Goondu Review: a photographer’s take on the Nokia Lumia 1020

October 7th, 2013 | by Wilson Wong
Goondu Review: a photographer’s take on the Nokia Lumia 1020

As the smartphone wars hot up once again this holiday season, Nokia has smartly concentrated on an increasingly important selling point for its new Lumia 1020 – a standout 41-megapixel camera.

It’s something that the Finnish company had set itself apart with in the past. It’s also most logical now, given its challenge to overturn the advantage Android and iOS devices have.

Indeed, the current flagship Lumia 1020, going for S$999 in Singapore, combines the best of the previous 808 PureView and Lumia 920.

The Lumia 1020’s camera has a 1/1.5-inch sensor (or roughly a quarter of a Micro Four Third) that is slightly smaller than the one in the 808 PureView. It also has an improved optical image stabilisation technology with ball bearings, which betters what is found in the Lumia 920.

The f2.2 aperture lens, though small, houses six elements and is provided by Germany’s Carl Zeiss, the premium lens manufacturer.

It provides 25mm-69mm, 35mm full frame-equivalent focal length zoom via what Nokia calls “high resolution zoom”. The zoom range increases to 100mm for video footage.

For night portrait shots or fill-in flash shots, you can count on the Xenon flash for fill images and LED lamps to continuously shoot videos.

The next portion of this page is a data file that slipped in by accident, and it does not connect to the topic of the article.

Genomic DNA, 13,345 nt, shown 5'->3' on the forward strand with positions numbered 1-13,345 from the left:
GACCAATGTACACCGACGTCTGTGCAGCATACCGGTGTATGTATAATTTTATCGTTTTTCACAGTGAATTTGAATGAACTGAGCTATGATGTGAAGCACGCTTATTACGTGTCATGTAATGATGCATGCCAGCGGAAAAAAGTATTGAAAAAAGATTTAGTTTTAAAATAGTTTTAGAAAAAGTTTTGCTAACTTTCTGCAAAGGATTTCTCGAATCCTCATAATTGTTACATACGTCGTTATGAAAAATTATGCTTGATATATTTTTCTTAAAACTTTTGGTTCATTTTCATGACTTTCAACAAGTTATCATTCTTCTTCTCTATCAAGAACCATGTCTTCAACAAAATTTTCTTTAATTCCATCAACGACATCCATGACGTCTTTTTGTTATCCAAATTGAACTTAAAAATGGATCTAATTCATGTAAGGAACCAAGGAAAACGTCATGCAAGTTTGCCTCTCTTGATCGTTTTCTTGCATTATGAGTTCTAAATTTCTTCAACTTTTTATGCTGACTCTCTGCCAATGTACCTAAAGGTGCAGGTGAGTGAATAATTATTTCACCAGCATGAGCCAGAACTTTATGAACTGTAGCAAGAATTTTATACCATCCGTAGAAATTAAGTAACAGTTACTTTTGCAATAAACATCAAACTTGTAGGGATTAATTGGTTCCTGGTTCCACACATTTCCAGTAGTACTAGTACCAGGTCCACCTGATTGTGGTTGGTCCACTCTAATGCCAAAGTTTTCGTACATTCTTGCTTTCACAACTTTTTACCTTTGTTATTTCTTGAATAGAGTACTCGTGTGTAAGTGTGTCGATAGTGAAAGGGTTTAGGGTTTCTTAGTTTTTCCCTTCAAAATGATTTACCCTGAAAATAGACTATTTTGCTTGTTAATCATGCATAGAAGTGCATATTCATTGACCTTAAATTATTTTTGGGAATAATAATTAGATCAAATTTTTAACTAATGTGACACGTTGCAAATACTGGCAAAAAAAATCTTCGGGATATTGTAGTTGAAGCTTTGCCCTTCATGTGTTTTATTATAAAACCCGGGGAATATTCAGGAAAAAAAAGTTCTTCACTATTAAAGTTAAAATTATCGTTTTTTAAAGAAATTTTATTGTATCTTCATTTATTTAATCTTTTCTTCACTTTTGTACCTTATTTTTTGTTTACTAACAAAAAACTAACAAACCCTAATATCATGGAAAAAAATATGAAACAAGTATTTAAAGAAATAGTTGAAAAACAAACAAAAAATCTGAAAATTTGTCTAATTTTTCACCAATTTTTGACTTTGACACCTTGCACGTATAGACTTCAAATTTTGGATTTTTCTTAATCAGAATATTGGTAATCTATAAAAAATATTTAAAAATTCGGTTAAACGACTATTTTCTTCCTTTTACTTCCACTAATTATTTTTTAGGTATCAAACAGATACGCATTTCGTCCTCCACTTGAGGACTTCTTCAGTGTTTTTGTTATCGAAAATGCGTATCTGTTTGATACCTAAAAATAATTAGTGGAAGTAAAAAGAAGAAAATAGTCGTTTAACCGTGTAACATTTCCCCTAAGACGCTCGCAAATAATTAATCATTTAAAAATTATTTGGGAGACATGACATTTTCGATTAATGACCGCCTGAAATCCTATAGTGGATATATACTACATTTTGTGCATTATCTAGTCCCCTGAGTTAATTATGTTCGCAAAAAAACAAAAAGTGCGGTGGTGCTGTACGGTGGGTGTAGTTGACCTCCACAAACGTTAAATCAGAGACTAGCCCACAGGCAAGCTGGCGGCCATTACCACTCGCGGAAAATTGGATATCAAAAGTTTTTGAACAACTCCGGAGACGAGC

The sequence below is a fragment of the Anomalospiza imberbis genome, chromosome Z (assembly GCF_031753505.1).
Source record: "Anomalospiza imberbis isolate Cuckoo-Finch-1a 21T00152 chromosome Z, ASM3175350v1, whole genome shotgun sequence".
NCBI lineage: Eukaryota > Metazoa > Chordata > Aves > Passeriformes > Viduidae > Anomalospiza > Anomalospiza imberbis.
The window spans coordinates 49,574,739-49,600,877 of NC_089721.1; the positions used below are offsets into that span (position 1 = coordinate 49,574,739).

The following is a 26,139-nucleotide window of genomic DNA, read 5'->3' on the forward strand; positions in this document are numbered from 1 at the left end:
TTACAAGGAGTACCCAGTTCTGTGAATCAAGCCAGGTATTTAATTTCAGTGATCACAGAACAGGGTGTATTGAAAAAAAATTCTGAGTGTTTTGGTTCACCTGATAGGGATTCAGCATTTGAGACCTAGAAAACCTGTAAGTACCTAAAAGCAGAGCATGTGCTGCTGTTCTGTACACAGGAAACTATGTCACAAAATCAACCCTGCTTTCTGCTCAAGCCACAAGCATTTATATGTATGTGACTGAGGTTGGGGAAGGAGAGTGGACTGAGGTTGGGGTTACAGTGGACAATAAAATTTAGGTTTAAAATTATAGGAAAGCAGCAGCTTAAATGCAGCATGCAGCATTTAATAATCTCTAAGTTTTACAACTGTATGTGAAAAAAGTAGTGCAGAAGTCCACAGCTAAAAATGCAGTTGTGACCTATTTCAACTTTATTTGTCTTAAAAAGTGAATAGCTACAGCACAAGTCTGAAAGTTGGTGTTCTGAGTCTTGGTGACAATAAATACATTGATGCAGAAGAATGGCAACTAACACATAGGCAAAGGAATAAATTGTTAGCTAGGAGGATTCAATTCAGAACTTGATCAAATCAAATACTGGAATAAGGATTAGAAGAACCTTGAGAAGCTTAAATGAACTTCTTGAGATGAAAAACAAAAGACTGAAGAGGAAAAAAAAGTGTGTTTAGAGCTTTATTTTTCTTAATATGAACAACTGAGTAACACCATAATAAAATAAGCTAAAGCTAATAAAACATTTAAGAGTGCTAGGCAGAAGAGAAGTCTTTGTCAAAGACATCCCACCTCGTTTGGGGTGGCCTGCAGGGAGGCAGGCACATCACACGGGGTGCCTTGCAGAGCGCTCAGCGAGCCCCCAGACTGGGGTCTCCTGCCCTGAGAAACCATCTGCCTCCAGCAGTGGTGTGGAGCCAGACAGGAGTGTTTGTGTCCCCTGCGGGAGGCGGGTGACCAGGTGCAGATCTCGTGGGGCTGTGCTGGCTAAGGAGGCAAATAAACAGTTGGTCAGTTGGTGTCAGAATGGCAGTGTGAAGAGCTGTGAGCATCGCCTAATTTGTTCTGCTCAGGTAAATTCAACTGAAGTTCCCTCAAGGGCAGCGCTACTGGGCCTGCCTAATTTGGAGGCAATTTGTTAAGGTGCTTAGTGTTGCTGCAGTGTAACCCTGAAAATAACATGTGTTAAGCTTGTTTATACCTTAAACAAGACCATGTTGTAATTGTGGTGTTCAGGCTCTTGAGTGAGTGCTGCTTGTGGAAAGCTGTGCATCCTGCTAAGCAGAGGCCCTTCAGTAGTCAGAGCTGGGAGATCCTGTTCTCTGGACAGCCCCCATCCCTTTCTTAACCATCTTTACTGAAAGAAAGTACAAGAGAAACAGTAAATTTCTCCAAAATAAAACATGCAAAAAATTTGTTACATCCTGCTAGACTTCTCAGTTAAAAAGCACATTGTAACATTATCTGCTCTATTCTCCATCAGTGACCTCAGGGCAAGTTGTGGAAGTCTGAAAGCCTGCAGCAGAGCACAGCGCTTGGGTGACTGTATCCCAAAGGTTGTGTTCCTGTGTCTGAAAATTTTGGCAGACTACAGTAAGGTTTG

What’s also handy is a camera grip, a S$98 accessory you may find bundled with the Lumia 1020, that provides a shutter trigger. It also contains an additional 1,020mAh battery. During my tests, it lasted a whole day of shooting, while handling regular normal smartphone tasks such as messaging, voice calls and other apps.

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For someone who has used numerous camera phones over the years, I find the Lumia 1020 often exceeding expectations with its small sensor and lens.

The colours are nicely saturated and sharpened so that they pop from the screen even when shown on a calibrated PC monitor. The Lumia 1020’s default dynamic range setting has details emerging from the shadows.

Skin tones are great with a tad of yellow tinge. The dreaded ISO noise resulting from overzealous Auto ISO setting is well controlled or even non-existent for some of my shots.

Shooting towards the Sun at Sentosa. The unique burst pattern comes from the sensor.